At the next shop, a woman sells jewelry, much of it silver and turquoise. Some of it is by artisans on nearby pueblos (thatâ€™s Indian reservation to the uninitiated), but much of it she has made herself, even hand-mining the turquoise on the land she owns. As I mentioned, Iâ€™m not a huge fan of turquoise, but her stuff is really lovely. Itâ€™s called Cerrillos turquoise and has a much paler, greener hue to it than the fakey deep blue stuff weâ€™re used to seeing in shops, much of which is manufactured. There I buy a lovely little copper cuff bracelet by a local artist, stamped with tiny suns, moons and stars, forgetting â€” or choosing to ignore â€” that it will turn my wrist green in no time. At $12, itâ€™s a steal.
At a small gallery just a few paces away, Color & Light, I fall in love with these amazing enamel/metallic/tile pieces by a local artist named Zingaro. Yes, he goes by the one name. I like his stuff anyway. Iâ€™m still not clear on the process, but the result are these mosaic-slash-montages of coppery enamel tiles, some with silk-screen imprints of flowers rendered in powdered metal. Theyâ€™re like rich, deep quilts of tremendous hues. The piece I like best is the largest one featuring lots of burnt orange, yellow and red. It costs $3,200. And for one, brief moment, I seriously consider the credit line on my Visa and the freelance projects looming on the horizon. At that moment, $3,200 seems a perfectly reasonable amount to spend on a piece of art that was, after all, so clearly made for me.
Logic, however, prevails. The gallery owner is tremendously generous with information, showing me some work of Zingaroâ€™s that she doesnâ€™t have room yet to display. She gives me her card, tells me heâ€™s doing some smaller pieces for her in the $200-$300 range which, at that point, sounds like pocket change.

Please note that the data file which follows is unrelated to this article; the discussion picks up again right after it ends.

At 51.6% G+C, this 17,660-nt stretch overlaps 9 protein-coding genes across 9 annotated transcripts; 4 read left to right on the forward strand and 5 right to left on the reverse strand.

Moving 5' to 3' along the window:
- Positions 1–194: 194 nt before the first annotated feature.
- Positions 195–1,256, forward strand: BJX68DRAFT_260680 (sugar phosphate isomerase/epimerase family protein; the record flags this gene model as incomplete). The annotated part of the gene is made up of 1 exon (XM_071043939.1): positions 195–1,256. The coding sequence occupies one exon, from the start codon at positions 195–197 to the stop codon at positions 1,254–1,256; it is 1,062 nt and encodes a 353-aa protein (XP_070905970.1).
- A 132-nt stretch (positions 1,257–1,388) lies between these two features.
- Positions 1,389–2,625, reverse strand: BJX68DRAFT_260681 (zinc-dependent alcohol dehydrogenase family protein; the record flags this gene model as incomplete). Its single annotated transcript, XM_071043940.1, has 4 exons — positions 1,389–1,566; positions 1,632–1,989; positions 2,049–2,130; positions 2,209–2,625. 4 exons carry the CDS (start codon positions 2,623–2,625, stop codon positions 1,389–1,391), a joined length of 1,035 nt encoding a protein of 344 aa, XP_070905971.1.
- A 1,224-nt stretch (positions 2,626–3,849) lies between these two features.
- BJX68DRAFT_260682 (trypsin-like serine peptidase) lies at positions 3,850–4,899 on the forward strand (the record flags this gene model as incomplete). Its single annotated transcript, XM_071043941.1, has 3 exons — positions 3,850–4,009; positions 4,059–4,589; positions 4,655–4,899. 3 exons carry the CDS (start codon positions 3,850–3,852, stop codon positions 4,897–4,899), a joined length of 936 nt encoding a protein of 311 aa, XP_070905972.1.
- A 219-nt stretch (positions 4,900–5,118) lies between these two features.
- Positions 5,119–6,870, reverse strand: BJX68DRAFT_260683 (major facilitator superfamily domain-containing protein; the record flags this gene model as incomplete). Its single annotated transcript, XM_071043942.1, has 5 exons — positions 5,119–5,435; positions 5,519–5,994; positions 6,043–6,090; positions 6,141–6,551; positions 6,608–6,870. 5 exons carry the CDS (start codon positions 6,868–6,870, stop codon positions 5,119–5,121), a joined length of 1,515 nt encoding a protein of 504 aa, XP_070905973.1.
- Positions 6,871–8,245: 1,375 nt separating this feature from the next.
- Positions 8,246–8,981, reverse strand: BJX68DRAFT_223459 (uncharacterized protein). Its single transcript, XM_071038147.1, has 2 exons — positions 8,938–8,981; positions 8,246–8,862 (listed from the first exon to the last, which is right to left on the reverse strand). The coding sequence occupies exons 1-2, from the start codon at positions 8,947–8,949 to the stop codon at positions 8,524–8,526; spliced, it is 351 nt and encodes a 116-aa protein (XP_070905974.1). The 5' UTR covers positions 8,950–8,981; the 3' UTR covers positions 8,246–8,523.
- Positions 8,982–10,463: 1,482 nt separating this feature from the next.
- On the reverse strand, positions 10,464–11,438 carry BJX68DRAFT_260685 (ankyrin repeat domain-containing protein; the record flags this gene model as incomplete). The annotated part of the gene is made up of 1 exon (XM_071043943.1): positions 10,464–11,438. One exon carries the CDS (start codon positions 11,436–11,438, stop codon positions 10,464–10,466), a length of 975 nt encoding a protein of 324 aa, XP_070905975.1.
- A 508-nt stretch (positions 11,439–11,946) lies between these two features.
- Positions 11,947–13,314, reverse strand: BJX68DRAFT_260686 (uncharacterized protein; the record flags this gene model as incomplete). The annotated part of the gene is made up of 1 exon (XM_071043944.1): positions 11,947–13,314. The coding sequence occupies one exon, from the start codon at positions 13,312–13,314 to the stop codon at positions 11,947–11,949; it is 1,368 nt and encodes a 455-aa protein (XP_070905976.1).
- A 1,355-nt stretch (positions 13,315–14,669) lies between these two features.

It turns out that the "main drag" of Madrid is a few yards yet up the road, a dusty two-lane affair. Former homes have been transferred into shops selling everything that could possibly be filed (sometimes dubiously) under the heading of "art." Much of it is produced locally, some by artists in town or the surrounding area, many of them Native American (American Indian? It gets confusing whatâ€™s the right term) artists.
Itâ€™s a strange day weather-wise at this point, the sun wrestling with the clouds, the air warm one minute then chilly the next. Also strange, but not weather-related, are the number of posters for the movie "Wild Hogs," starring John Travolta, William H. Macy (why?), Tim Allen and Martin Lawrence. Fortunately, it isnâ€™t just that this is a town full of people with bad taste in film. Theyâ€™re just a little proud about Madridâ€™s latest claim to fame. Apparently, the movie was both set in and filmed in Madrid. In fact, one of the more inviting storefronts, a pretty purple diner, turns out to be a set, built for the film.
As Iâ€™ve mentioned before, our timing for this trip is â€“ depending on your perspective â€“ either a bit off or right on. Weâ€™re hitting the area in the last week of ski season and well before the busy summer tourist months kick in. It means that a lot of the shops are closed, which kind of gives Madrid a ghost-town feel in spots, which seems entirely appropriate.
We easily killed a couple of hours just hanging in a town probably no bigger than a city block or two and, as we headed back to the car, the oddest thing happened â€“ it started to hail, tiny pea-sized orbs that stuck in my hair and landed softly on the fleece of my jacket. Somehow, it seemed perfectly natural that such a thing would happen in Madrid.
On the road again
Back in the car, heading north, we zip on up the road, hail behind us, passing the rather spooky-looking Allentown prison. Somehow, we miss the bypass road for Santa Fe and are sentenced to crawl through a main drag of low-slung fake adobe strip malls. When we pick our way over to 84/285 North to Taos, light snow is flurrying around the car. Then, just north of Santa Fe, the sun is shining brightly and for a short time, perhaps 1/8 of a mile or so, we have both light snow and bursting sunlight.